On Thanksgiving more than a century ago, many Americans were living under quarantines, and officials were warning people to stay home for the holiday.
More than 200,000 dead since March. Cities in lockdown. Vaccine trials underway.
And a holiday message, of sorts: “See that Thanksgiving celebrations are restricted as much as possible so as to prevent another flare-up.”
But it isn’t the message of Thanksgiving 2020. It’s the Thanksgiving Day notice that ran in the Omaha World Herald on Nov. 28, 1918, when Americans found themselves in a similar predicament to the millions now grappling with how to celebrate the holiday season amid the coronavirus pandemic.
“Every time I hear someone say these are unprecedented times, I say no, no they’re not,” said Brittany Hutchinson, assistant curator at the Chicago History Museum. “They did this in 1918.”
On Thanksgiving more than a century ago, many Americans, like today, were living under various phases of quarantines and face mask orders. Millions were mourning loved ones. And health officials in many cities were issuing the same holiday warning: Stay home and stay safe.
Giving thanks for WWI victory, beating pandemic
By late November of 1918, the U.S. – in the midst of the suffrage movement, Jim Crow and the tail end of WWI – was battling the ebbing second wave of the H1N1 influenza epidemic, also known as the Spanish flu.
The first cases were detected in the U.S. in March of that year, growing exponentially by the fall. In October, the virus burned through the nation. Dozens of cities across the U.S. implemented mandatory face mask orders and curfews and locked down for two to three weeks, temporarily closing schools, libraries, theaters, movie houses, dance halls, churches, ice cream parlors and soda shops. The virus killed an estimated 195,000 Americans during October alone.
As Thanksgiving rolled around, some cities were celebrating the relaxation of flu-related restrictions – partly due to successful opposition campaigns by retailers, theater owners, unions, mass transportation companies and other economically stressed stakeholders. Washington, D.C., Indianapolis, and Oakland had just lifted restrictions days before, and San Francisco was on the brink of lifting its mask mandate.
San Francisco, in particular, had one of the nation’s largest anti-masking campaigns, spearheaded by the Anti-Mask League of San Francisco, according to Howard Markel, a professor of the history of medicine at the University of Michigan and co-editor-in chief of The American Influenza Epidemic of 1918-1919. Many people refused to wear masks and were arrested, and when the “line into the courtroom was so long, they laid off arresting people because the system couldn’t enforce it,” Markel said.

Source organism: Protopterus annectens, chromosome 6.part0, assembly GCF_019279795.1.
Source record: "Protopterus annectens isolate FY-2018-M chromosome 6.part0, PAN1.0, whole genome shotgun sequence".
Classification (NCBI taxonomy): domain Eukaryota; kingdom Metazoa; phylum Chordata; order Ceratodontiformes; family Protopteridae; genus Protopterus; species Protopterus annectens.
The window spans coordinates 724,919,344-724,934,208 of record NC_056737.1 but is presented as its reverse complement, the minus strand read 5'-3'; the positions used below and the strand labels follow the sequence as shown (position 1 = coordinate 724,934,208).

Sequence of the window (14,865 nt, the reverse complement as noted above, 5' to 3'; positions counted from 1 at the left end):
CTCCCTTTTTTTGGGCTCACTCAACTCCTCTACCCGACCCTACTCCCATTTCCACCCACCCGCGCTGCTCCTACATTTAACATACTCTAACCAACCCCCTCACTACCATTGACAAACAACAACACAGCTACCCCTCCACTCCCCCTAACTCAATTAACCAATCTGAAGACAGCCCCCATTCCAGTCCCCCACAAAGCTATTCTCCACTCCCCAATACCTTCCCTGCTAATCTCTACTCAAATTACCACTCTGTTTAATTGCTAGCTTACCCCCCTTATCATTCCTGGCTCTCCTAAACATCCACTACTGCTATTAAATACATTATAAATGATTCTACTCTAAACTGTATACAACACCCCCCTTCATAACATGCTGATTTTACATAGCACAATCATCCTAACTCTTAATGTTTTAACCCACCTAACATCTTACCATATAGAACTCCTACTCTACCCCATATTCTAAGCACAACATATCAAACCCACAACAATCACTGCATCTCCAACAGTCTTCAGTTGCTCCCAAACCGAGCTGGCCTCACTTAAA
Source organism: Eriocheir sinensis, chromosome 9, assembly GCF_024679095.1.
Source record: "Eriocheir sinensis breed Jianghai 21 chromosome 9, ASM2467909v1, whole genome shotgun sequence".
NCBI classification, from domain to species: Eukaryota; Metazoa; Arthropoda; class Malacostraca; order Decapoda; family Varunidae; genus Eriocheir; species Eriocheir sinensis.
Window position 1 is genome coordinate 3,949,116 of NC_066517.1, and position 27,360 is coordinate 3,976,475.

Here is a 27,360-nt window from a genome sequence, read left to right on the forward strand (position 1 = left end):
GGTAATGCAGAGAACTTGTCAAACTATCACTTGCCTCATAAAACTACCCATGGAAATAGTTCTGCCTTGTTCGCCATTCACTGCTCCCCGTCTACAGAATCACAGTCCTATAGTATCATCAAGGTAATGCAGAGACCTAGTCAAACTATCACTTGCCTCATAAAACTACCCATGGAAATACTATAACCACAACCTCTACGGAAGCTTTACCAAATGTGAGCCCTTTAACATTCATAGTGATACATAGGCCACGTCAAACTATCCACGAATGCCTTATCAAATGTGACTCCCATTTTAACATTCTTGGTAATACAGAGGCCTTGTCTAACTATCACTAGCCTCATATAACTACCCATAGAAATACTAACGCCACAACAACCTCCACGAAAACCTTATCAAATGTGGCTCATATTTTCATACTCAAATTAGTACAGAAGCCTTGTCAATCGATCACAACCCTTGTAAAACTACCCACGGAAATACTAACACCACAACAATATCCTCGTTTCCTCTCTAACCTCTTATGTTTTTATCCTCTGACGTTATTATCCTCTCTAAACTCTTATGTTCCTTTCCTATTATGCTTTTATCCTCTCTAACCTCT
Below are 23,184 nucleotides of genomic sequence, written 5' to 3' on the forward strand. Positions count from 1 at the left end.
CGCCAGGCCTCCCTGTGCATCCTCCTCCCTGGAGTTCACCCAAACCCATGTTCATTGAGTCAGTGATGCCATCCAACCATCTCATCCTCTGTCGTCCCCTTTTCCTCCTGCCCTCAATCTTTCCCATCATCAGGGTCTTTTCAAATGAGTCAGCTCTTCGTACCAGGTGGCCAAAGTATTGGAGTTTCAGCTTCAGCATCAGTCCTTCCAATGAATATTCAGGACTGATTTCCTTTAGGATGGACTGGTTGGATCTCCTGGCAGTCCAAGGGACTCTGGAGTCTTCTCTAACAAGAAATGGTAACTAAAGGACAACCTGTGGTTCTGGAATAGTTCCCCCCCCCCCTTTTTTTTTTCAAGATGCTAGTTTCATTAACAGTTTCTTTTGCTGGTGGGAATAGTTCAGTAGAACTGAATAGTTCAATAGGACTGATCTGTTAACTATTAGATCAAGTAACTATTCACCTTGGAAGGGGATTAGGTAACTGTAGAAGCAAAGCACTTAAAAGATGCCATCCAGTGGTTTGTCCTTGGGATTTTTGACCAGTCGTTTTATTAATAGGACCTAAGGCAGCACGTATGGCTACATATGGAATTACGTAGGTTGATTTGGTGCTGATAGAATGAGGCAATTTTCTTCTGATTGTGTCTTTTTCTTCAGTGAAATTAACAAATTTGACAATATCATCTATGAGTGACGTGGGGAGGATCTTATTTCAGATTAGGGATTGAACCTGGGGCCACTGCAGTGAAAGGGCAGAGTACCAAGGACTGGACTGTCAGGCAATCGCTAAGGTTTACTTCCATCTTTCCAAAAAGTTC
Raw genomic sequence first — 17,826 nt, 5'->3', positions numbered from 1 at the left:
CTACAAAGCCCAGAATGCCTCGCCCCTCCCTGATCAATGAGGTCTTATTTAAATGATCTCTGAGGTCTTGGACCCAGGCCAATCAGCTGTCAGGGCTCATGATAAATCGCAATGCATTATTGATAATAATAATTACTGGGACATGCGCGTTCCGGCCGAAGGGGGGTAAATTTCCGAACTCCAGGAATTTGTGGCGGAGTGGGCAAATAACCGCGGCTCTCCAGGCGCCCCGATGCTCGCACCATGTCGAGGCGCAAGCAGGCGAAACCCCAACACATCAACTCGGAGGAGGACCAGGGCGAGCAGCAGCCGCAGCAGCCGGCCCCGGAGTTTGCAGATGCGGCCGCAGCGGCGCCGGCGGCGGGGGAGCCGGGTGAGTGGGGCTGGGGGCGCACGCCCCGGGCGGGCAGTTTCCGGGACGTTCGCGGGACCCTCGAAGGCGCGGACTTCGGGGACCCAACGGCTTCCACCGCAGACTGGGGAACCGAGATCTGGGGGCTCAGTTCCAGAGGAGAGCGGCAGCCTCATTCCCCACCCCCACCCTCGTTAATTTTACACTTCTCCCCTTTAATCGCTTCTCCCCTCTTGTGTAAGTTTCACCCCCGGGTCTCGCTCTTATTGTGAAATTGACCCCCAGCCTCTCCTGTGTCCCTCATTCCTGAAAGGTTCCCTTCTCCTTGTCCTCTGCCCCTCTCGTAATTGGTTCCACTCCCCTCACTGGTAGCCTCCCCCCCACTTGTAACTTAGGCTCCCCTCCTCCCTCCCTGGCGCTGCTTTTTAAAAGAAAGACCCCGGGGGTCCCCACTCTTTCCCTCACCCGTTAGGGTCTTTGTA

But Nov. 13, the San Francisco Examiner reported that “Thanksgiving Day will be celebrated in San Francisco by the discarding of gauze masks, if the present rate of decrease in influenza continues.”
A week later, San Franciscans ceremoniously removed their masks as a whistle-blow sounded across the city at noon. “San Francisco Joyously Discards Masks In Twinkling; Faces Beam As Gauze Covers Come Off At Time Fixed,” the San Francisco Chronicle wrote on its Nov. 22 front page.
Resistance to public health measures was not as “vociferous or widespread as today,” but it was there, Markel said. “A lot of these rules and regulations were wrapped up in the patriotism of World War I, and most people followed them. But we don’t have that unifying situation right now. You would think the pandemic would be unifying.”
In some cities, Thanksgiving rituals brought a welcome sense of normalcy. Many Americans returned to religious services, performed charity work and went through with planned football games, parties and performances.
In Portland, a “grand reunion service” was planned for the Sunday following Thanksgiving, “in honor of the reassembling after being debarred from worship on account of the epidemic for the last five weeks.” Members of various congregations were “ready to greet each other after the long absence,” according to the Oregon Daily Journal on Nov. 16.
“The chimes of church bells will once more be heard on Sunday morning throughout the city, beckoning one and all to attend their chosen place of worship, where a double celebration will be held, first over the suppression of autocracy and, second, over the eradication of a frightful plague,” the paper wrote.
Rabbis, priests, pastors and more conveyed a unified message at that time, Hutchinson said – one of “forgiveness and compassion.”
“People are urging to be considerate of one another, to care for one another,” Hutchinson said. “There are messages of putting the smallness of the individual into perspective with the vastness of humanity.”
Other cities, however, were still trending in the opposite direction.
Lockdowns, quarantines on Thanksgiving
By the end of November, cases were rising in cities such as Atlanta, Denver, Louisville, Milwaukee, Omaha, Portland and Richmond. Many health experts attributed the “renewal of the grip epidemic” to festivities on Nov. 11 – later designated as Armistice Day – when thousands flooded the streets to celebrate the end of WWI.
“It is not the lifting of the closure ban that is the cause of spreading of the epidemic but the putting aside of all precautions and restrictions by the people of Denver when they celebrated on Victory Day,” Denver City Manager of Health and Charity Dr. William H. Sharpley told the Denver Post in a Nov. 21 story.
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SOURCE: USA Today – Grace Hauck